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Thread: I learned something today

  1. #1
    Join Date
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    I learned something today

    I was doing some cutting on my TS when I realized I was having problems getting an accurate cut.

    I used my tape measure to measure the distance between the fence and the blade then make the cut but when I measured the piece the dimension was off by about a 32nd or so.

    Frustrated, I repeated the cut several time to be sure I was being accurate but was always getting that 32nd difference.

    The gurus among you have probably figured out what I was doing (and confirm if this really is the reason) and it involves that little play in the hook end that a tape measure has. I thought it was just a defect that all tape measures have, until today!

    It was almost life changing when I realized that little play was to adjust for the thickness of the hook itself when measuring inside, as when you set up a fence, and an outside measurement, as when you measure out-to-out. I always extended the measuring tape to take out the slack when I set up my fence. So, I was always a 32nd to long on the piece. After I set the fence snug to the measuring tape, the dimension was right on with the cut piece!

    I got very little done today because of the rain and my back but this old dog learned a new trick today.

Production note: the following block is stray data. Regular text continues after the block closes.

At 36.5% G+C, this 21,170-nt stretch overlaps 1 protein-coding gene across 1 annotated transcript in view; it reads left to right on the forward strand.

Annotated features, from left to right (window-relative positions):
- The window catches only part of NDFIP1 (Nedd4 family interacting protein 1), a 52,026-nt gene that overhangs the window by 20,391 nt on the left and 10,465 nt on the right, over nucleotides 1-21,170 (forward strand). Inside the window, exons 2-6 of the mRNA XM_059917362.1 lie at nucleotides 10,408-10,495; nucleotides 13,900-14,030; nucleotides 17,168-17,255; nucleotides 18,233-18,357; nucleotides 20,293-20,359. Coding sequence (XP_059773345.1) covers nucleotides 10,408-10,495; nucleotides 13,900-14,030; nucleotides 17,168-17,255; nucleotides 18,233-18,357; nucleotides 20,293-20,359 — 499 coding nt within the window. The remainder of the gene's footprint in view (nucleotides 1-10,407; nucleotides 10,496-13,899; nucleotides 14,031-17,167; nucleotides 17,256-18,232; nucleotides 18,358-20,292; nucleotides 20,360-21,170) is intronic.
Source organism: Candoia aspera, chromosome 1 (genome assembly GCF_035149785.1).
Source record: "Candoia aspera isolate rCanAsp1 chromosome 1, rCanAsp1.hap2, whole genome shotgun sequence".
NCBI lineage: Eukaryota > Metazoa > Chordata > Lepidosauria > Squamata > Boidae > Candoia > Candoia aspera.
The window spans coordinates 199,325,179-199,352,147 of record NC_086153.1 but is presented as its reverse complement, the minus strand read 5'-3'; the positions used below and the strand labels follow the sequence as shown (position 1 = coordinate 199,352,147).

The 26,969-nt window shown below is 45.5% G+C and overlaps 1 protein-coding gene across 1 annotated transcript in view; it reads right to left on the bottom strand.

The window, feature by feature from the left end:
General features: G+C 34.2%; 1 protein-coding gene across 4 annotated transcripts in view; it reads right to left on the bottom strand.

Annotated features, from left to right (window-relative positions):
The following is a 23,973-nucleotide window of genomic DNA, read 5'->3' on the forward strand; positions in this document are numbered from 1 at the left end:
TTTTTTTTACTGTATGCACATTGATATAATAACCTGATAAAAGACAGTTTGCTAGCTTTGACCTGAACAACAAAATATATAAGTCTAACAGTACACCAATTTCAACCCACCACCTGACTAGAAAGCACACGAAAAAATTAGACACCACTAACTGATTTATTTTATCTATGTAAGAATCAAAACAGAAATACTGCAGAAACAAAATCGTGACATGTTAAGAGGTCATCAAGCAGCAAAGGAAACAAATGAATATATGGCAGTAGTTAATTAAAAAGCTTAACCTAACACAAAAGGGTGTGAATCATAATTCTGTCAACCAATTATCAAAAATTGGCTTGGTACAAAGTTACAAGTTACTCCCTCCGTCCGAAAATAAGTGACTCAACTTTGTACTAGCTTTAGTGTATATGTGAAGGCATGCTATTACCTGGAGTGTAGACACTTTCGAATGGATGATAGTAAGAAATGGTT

New to me anyways.

  2. #2
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    Good deal. You're surely not the only person who hadn't learned that aspect of using a tape measure. You've done a service to others by posting about it.
    When the going gets weird, the weird turn pro. - Hunter S. Thompson
    When the weird get going, they start their own forum. - Vaughn McMillan

    workingwoods.com

  3. #3
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    Good post Julio. When I was just beginning woodworking, it took me a long time to figure that out too. In fact I even went so far as to brad the rivet that holds the tip so that it wouldn't move. Bad idea!
    Keep posts like that coming. They're very helpful to everyone.

    Joe
    "When the horse is dead....Get Off!"

  4. #4
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    Actually, my dad pointed that out to me at one point growing up. We were in his shop and I kept starting my measurements from the 1" mark. He asked why, I told him I didn't use the end of the tape, because the hook on the end was loose.
    Darren

    A determined soul will do more with a rusty monkey wrench than a loafer will accomplish with all the tools in a machine shop. Robert Hughes (1938-2012), Australian art critic

  5. #5
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    Julio, I learn something just about every day. It helps keep the mind going. Years ago when I worked as a die maker, and I will add that die makers work with precision, we had a co-worker that measured out some rough dimensions on a new die shoe with a tape measure. Sent the die for some machining and fortunately had a machinist who checked measurements before making a cut. It turns out this die maker used a carpenters tape measure, one that measured dimensional lumber. This tape measured a 2x4 as 2" x 4" rather than 1-1/2" x 3-1/2" Boy was he teased and red faced. I don't think we ever let him live that one down.
    I'm a certifiable tree hugger. (it's a poor mans way of determining DBH before cutting the tree down)

  6. #6